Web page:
When you do wireless networking, the first time you have to choose what network to connect to and the password if encrypted. After that the device usually caches the network and reconnects to the same one, going through the same automatic DHCP negotiation as wired, all in the background.
The process, except in rare cases, is usually automatic and almost always this stuff just works out of the box.
Now, if you want to enable features like encryption, firewalling and port locking (you can, for example, direct incoming Port 80 traffic from the external internet to a specific machine that you use as a webserver), those you have to do manually, but all routers have their own webserver so you just log on, click the option to change, then fill in the blanks and select check boxes or radio buttons to choose what you want to do.
One note: if you specifically do not want this unit to handle wireless traffic, either enable encryption or use its web browser to tell it to disable wireless. Otherwise devices closer to it will notice a stronger signal and use it instead of the one you want to use for wireless traffic.
Posted: Tue Jan 12, 2016 8:07 am
I can't compete with the noise, 'Vark. When it comes time to do it, email me.
Posted: Tue Jan 12, 2016 4:10 pm
When I get to the point where everything's plugged in and ready to light-fuse-and-get-away I'll do that. But what I have now CAN work without me having to buy anything else. That's the first building block.
One note: if you specifically do not want this unit to handle wireless traffic...
I was going to wrap the antennas in foil and make rabbit ears to go with the old console set. I figure if I ground them they wont work and I'll be the winner.
FARADAY CAGE MATCH
Posted: Tue Jan 12, 2016 4:17 pm
Hey.....Maybe if I build the router into a REAL pair of rabbit ears!
Posted: Tue Jan 12, 2016 9:27 pm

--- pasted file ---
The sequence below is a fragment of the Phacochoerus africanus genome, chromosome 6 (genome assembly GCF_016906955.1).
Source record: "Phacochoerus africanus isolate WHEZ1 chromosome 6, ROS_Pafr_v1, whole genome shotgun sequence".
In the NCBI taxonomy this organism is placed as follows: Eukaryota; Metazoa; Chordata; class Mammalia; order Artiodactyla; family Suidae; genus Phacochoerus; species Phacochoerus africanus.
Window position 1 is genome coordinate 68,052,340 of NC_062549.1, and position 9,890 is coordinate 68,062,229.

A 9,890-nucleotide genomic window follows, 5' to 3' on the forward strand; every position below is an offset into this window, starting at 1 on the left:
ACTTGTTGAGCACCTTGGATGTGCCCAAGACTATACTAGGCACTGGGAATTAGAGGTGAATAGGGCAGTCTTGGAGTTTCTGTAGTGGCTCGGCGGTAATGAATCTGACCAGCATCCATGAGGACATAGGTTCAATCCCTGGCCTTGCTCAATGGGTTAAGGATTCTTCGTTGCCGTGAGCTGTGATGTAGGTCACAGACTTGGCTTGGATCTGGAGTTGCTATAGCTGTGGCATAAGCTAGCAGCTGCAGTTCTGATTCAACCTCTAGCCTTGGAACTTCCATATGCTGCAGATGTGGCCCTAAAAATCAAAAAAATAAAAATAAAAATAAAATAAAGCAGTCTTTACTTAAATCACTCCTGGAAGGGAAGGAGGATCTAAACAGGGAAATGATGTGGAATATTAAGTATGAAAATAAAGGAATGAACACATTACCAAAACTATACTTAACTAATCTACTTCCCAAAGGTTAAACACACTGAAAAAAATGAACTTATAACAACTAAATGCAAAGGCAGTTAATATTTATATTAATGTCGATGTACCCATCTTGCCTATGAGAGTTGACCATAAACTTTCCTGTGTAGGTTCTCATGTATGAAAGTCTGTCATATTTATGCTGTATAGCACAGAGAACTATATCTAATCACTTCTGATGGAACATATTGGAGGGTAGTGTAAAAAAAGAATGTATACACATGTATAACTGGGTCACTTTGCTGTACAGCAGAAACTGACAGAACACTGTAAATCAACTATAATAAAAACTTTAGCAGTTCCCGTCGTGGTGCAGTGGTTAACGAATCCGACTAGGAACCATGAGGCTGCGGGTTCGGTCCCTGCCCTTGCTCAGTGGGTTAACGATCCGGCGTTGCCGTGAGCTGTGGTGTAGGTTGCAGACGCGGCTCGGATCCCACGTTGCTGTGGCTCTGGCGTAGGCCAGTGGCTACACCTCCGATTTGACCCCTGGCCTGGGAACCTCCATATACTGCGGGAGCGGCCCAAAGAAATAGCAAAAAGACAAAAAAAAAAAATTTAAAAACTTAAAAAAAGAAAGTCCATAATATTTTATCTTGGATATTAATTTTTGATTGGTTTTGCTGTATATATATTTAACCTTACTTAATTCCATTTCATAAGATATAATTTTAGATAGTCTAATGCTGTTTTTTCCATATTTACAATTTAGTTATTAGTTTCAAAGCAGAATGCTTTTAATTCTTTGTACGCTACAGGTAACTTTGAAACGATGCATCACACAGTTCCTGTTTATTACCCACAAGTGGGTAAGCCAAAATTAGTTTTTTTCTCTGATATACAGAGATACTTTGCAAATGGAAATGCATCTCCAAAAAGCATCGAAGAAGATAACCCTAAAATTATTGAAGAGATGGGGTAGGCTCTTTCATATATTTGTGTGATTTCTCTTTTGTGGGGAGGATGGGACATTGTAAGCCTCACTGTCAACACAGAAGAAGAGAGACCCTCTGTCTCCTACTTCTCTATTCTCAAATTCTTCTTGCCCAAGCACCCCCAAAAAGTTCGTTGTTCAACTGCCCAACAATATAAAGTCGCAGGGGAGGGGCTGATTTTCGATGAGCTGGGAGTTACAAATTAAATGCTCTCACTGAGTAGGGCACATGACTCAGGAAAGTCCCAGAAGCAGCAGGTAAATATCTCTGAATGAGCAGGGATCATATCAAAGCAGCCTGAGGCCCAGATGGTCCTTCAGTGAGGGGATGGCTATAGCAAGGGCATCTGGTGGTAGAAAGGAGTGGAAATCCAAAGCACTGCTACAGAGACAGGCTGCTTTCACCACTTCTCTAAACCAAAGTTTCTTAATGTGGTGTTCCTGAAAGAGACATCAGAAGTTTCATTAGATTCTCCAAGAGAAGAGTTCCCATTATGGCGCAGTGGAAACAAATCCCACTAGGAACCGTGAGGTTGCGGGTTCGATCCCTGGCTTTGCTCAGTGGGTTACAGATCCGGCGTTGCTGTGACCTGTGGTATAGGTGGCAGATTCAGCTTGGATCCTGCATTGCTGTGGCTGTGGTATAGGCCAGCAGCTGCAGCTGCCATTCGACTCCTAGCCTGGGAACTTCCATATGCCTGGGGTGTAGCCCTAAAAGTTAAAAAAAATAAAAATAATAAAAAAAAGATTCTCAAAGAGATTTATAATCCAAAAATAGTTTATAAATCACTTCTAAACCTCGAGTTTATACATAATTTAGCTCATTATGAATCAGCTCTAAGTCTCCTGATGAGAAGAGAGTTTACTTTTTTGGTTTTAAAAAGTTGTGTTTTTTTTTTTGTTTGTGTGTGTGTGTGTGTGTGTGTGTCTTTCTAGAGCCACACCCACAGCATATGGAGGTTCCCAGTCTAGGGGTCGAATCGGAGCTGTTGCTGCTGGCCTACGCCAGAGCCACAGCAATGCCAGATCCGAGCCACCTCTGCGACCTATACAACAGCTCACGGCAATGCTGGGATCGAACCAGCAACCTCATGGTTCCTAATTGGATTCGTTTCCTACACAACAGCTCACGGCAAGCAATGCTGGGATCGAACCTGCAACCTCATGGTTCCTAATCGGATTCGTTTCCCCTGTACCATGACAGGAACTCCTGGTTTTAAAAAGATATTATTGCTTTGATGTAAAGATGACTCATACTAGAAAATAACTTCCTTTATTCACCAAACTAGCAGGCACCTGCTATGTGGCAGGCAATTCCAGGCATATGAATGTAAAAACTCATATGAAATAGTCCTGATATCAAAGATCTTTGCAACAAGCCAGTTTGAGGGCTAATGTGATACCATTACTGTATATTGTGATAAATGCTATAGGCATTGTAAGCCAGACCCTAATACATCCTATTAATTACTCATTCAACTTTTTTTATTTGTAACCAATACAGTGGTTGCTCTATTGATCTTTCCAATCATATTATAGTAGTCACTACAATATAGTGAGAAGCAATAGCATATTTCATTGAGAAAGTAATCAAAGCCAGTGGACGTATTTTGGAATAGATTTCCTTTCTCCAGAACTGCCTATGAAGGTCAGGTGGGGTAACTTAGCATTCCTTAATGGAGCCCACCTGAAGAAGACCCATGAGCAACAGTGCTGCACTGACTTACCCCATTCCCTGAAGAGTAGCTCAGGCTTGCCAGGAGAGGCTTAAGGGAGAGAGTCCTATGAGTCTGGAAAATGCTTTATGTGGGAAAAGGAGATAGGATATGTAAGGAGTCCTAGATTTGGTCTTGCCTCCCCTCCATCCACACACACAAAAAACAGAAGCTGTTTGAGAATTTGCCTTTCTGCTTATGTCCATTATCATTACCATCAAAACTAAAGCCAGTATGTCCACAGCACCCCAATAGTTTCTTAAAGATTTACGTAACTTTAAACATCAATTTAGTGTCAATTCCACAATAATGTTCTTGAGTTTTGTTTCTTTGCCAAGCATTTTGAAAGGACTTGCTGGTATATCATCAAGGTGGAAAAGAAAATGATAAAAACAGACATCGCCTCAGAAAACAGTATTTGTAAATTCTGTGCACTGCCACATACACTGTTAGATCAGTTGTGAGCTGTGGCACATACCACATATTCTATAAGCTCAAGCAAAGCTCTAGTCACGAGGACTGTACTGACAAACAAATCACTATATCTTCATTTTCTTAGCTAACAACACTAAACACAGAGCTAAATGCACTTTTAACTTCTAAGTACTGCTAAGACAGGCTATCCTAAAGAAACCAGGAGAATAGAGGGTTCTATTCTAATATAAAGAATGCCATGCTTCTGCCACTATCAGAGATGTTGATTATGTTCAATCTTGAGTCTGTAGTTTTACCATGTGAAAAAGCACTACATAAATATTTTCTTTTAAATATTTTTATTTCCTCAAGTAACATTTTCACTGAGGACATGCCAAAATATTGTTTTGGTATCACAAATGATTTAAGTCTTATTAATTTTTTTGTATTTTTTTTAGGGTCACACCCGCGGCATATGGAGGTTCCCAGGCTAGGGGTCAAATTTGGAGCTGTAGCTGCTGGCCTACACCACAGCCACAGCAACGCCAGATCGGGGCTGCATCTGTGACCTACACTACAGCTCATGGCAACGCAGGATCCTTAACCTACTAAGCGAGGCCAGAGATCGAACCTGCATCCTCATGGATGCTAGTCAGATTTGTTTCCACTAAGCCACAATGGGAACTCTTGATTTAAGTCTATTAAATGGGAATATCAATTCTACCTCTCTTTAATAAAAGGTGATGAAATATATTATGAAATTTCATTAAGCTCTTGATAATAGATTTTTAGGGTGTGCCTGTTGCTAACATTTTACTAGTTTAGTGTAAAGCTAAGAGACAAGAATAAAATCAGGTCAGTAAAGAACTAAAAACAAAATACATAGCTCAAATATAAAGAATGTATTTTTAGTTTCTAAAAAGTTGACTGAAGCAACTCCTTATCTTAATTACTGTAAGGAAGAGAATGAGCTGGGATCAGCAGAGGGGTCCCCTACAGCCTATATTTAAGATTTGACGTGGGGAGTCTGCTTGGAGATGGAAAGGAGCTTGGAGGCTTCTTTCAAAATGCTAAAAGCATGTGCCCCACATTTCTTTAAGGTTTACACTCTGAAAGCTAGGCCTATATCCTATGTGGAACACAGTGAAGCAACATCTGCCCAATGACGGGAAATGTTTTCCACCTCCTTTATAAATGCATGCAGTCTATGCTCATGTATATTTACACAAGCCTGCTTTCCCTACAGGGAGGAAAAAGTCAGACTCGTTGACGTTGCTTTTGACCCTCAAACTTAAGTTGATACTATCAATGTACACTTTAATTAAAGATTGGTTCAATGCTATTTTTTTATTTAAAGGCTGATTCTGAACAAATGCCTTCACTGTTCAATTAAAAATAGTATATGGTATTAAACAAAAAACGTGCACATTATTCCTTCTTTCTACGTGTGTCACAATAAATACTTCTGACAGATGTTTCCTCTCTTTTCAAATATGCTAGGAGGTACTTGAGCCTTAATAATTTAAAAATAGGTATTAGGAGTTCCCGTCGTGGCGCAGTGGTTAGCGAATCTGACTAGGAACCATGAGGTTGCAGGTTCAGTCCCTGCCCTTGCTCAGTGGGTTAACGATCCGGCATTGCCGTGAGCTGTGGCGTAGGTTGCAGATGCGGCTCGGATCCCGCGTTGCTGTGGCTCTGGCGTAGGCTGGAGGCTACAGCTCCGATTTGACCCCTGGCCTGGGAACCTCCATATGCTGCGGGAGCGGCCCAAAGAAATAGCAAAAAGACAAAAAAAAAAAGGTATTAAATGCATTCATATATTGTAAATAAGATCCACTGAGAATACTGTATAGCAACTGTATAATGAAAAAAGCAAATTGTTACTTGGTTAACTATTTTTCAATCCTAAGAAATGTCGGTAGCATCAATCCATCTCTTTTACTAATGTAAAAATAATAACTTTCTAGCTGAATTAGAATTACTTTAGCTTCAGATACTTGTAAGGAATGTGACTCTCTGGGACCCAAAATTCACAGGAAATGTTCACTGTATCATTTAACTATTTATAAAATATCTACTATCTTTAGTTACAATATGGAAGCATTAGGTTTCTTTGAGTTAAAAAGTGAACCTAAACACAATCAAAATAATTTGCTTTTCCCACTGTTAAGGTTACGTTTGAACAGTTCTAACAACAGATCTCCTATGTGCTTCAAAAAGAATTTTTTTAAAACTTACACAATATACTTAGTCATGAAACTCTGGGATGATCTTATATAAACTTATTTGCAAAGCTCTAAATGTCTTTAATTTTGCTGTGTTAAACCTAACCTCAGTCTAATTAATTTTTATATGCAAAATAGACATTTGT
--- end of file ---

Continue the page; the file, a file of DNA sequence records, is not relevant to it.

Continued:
Call me when you get to this point:
Posted: Sun Jan 24, 2016 11:26 am
Man, the knees are just not working 100% anymore. Putting up basement insulation feels like I just ran a mile.
Ran the ethernet cable to the basement and did all the updates to my television/PC. The Mobo doesn't like the two 2gig ram sticks and the two 1gig ram sticks. It wont boot most of the time. I settled for 4gigs of ram and called it good. Now it just works. What would I do with all that ram anyway?
Posted: Sun Jan 24, 2016 1:50 pm
There's a (albeit small) chance that the RAM might work if you swap the order around. Try putting the 1 giggers in slot 0, unless they already are, and then swap them. Some mobos will freak out if you have faster RAM in slot 0 and slower RAM in slot 1. Worth a shot.
I found a shoebox full of old RAM out in my garage the other day. Perfect, should I need a project that requires a bunch of 1, 4, or 8 meg SIMMs. Yeah, meg.
Posted: Sun Jan 24, 2016 2:02 pm
I tried all the ways I could think of and then I read the manual and tried a couple more. I think the 1gig sticks are older than the new 2gig sticks and the mobo doan lak dat. It's win7 X64 so 4gigs will work fine. I'm not playing any high end games on the thing so I'm happy with it just working.
I hooked the flatscreen remote sensor into the original television sensor window and wired the manual on/off switch into the original on/off button on the television. I was going to wire up the volume control buttons as well but I'll never use them. All sound will go out to the stereo amp.